Why I’m quitting the academy

Alessandra Lopez y Royo feels that money-obsessed universities are killing off integrity, honesty and mutual support

Source: James Fryer

I feel part of an oppressive and hierarchical structure that demands the compromise of individuality and creativity in order to fit the mould

When I received my doctorate in art and archaeology nearly a quarter of a century ago, I couldn’t imagine ever wanting to leave the academy. But I am about to swap the security of a monthly academic salary for the precariousness of independent scholarship – if that concept even still exists – because I feel I can no longer sacrifice my dignity and integrity within a university.

My post-PhD life was a whirl of visiting lectureships, research fellowships and awards. These included a once-in-a-lifetime Getty Collaborative Research Grant that enabled me to travel frequently to Asia to study performance practices in collaboration with senior academics at the National University of Singapore.

After nearly five years at the University of Oxford, I was hired by the University of Roehampton in time for the 2001 research assessment exercise, to teach on the dance programme. I was not a dance specialist but the department believed I had the kind of “non-Western” expertise that their ambitious new dance programme was looking for.

I did what academics are supposed to do: I taught, researched, supervised PhD students and did administration. I consistently applied, successfully, for research funding, and by 2007 I had been appointed reader.

But the sense of unease that I had begun to feel soon after my appointment gradually became overwhelming.

I dreaded the start of each academic year. I rarely had an opportunity to draw on my subject area expertise in my teaching, even at postgraduate level. Instead, I was expected to be a jack of all trades, lecturing to a student body whose first-years frequently required remedial English and who almost all refused to read beyond lecture notes, ignoring the bibliographies I carefully put together.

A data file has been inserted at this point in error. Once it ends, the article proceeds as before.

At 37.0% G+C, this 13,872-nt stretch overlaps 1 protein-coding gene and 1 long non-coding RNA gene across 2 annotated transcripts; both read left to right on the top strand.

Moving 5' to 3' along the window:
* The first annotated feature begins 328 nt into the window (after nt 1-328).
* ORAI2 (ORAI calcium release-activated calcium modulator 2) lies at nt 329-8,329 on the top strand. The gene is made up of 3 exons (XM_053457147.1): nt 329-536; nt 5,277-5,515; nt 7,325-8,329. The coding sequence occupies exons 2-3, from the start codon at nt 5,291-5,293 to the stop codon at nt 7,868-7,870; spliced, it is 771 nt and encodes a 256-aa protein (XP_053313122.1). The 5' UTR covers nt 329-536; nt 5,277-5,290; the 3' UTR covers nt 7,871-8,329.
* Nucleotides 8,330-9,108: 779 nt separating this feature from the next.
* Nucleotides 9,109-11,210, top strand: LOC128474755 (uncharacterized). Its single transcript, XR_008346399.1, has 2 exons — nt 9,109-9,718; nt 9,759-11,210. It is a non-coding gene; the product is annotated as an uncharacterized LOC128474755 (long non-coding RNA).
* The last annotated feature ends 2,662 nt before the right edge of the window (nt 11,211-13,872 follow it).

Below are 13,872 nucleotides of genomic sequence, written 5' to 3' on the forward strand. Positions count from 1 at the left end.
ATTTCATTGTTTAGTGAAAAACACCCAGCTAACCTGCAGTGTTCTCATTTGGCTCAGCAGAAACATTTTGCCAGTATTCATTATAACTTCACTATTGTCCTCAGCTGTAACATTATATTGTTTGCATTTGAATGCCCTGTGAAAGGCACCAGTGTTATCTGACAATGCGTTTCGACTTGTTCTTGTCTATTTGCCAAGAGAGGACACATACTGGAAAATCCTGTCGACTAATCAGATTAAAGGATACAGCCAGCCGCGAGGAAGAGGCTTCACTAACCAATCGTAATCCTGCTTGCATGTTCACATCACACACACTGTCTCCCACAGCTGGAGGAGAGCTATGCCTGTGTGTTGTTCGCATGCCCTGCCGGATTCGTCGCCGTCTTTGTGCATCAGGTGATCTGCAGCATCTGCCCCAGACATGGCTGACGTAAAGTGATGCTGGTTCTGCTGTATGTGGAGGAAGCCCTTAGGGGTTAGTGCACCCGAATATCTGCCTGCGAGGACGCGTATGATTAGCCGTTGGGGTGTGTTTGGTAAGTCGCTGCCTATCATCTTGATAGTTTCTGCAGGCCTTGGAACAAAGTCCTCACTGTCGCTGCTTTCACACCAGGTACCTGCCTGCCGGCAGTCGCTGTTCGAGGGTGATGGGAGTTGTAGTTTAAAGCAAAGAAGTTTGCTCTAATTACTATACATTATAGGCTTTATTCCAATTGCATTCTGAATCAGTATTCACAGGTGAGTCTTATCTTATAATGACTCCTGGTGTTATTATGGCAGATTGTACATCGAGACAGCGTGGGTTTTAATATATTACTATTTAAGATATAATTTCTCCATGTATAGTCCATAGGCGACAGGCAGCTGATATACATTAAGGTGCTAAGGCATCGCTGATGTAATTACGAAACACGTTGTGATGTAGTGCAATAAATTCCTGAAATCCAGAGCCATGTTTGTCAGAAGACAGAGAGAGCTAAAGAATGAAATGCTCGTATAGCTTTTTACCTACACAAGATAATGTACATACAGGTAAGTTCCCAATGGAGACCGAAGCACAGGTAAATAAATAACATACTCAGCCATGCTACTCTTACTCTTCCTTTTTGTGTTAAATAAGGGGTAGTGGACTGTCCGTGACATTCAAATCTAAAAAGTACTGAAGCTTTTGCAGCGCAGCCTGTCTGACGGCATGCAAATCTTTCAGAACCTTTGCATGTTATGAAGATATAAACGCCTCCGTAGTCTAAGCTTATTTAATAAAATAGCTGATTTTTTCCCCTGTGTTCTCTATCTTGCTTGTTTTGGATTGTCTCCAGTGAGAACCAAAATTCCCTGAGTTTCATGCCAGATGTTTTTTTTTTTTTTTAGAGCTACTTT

Nor were we allowed to censure them: we all had to bow to the managerial imperative of treating them as customers who have to be satisfied, allowing them to show impatience and lack of respect with impunity. And despite their inability (or unwillingness) to understand what studying for a degree entailed, inflated grades prevailed.

But we also short-changed the students in some ways. For instance, we were never totally honest with them about their employment prospects, even though I know that a significant number are now unemployed and in debt, and many are working in completely different fields. For some, their dance studies degrees still only boost their CVs for jobs as Zumba teachers. Roehampton’s department was rated in the 2008 RAE as the best in the UK (there are not so many, after all), but this only caused complacency, which to me seemed totally out of place.

Staff were also undervalued by management. One example of this is the inflexible working practices that mean motherhood and academia are still largely incompatible.

Meanwhile, the “impact” agenda, which now drives the research agenda, is foreign to the humanist values that attracted me to academia as a space of free, non-instrumentalist critical thinking. I feel part of an oppressive and hierarchical structure that demands the compromise of individuality and creativity in order to fit the mould.

Roehampton’s most recent research excellence framework-inspired recruitment drive made me question whether I still wanted to be part of this system. Young, promising academics who had taught in the department on fixed-term contracts for several years were not given a chance because the university was chasing world-leading publications, so the department had to fill up with readers and professors.

Nor is my experience unique. Go to any department in a middle- to low-ranking university and you will hear similarly woeful tales. When Margaret Thatcher decided both that polytechnics should become universities and that the principle of the free market should be applied to higher education, she sealed the new universities’ fate. With such an uneven playing field, they must jockey for any advantage, and rigour is often the first casualty.

Research funding has become quite impossible to obtain for those outside “elite” research-intensive universities. Everyone in the arts and humanities is desperately trying to forge alliances with scientists, to gain access to research money and add greater credibility to their work. Research councils’ budgets are tight and academics are pitted against each other, often harshly peer-reviewing a competitor’s application because it might be in the way of their own.

Universities, aping the worst businesses’ obsession with their bottom line above all else, are churning out MAs and PhDs with little regard for the future either of students or subjects. I feel sorry for those currently embarking on doctorates, doomed to discover that their expertise is neither understood nor valued when – having realised that the academy can no longer absorb them – they enter the mainstream job market.

Perhaps my decision to vacate my position will have the knock-on effect of seeing some idealistic young academic – with enough publications to be submitted to the REF – offered their first permanent post. But if they were to ask me for advice, I’d tell them to think long and hard before accepting it.

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